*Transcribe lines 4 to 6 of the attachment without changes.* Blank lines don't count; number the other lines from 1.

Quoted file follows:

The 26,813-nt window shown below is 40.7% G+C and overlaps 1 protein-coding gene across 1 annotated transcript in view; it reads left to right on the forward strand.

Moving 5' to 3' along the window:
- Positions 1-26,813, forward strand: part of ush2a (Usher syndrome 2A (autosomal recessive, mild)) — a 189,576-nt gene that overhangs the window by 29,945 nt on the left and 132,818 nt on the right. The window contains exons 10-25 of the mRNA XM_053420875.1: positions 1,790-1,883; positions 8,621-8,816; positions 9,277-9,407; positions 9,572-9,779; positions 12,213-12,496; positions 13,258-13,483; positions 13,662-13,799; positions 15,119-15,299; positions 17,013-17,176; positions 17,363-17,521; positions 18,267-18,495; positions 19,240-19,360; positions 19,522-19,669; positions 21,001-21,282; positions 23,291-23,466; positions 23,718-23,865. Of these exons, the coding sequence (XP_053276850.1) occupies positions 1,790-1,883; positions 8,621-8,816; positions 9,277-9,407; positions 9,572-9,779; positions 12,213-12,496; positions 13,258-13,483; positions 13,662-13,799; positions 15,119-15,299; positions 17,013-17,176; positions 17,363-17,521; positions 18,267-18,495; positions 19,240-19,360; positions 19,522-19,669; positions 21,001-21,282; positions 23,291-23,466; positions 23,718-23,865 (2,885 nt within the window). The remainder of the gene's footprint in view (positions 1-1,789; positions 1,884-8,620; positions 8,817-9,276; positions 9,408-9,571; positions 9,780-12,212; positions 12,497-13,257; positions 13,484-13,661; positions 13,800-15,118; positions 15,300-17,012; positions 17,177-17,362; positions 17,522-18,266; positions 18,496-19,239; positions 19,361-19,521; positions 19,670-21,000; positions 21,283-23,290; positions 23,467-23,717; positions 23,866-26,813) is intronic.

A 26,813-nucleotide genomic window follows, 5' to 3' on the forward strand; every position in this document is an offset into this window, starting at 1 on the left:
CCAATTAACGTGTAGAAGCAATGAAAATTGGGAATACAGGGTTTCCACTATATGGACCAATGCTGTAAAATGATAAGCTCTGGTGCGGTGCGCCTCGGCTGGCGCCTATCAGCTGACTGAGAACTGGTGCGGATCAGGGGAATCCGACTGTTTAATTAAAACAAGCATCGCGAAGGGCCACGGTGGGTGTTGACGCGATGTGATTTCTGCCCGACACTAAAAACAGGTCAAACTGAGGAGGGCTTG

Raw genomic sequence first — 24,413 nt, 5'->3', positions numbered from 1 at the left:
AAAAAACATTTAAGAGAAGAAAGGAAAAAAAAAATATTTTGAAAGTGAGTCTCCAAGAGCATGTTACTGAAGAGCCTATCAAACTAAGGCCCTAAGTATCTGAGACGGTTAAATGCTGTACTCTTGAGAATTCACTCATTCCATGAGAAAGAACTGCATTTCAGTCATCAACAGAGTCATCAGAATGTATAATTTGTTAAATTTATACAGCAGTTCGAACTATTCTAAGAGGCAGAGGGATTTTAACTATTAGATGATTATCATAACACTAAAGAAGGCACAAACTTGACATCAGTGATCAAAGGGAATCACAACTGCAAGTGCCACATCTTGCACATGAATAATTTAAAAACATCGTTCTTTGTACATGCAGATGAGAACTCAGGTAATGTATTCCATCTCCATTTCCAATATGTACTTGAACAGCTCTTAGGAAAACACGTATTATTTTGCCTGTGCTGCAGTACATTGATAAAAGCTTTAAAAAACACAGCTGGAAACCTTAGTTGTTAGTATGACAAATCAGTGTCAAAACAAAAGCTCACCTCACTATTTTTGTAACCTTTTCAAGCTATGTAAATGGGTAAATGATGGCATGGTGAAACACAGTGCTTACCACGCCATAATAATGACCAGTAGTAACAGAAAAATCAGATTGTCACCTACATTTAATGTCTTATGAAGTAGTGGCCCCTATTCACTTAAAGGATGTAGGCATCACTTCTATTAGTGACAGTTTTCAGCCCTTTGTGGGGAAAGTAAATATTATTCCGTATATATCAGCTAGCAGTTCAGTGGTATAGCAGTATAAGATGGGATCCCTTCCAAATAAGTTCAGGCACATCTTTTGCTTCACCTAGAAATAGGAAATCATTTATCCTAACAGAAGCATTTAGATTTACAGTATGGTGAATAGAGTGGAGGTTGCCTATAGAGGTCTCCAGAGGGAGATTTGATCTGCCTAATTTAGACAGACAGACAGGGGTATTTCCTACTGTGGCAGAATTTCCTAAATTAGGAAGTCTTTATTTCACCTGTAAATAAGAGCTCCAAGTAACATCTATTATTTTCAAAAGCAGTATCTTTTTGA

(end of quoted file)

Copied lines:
A 26,813-nucleotide genomic window follows, 5' to 3' on the forward strand; every position in this document is an offset into this window, starting at 1 on the left:
CCAATTAACGTGTAGAAGCAATGAAAATTGGGAATACAGGGTTTCCACTATATGGACCAATGCTGTAAAATGATAAGCTCTGGTGCGGTGCGCCTCGGCTGGCGCCTATCAGCTGACTGAGAACTGGTGCGGATCAGGGGAATCCGACTGTTTAATTAAAACAAGCATCGCGAAGGGCCACGGTGGGTGTTGACGCGATGTGATTTCTGCCCGACACTAAAAACAGGTCAAACTGAGGAGGGCTTG

Raw genomic sequence first — 24,413 nt, 5'->3', positions numbered from 1 at the left: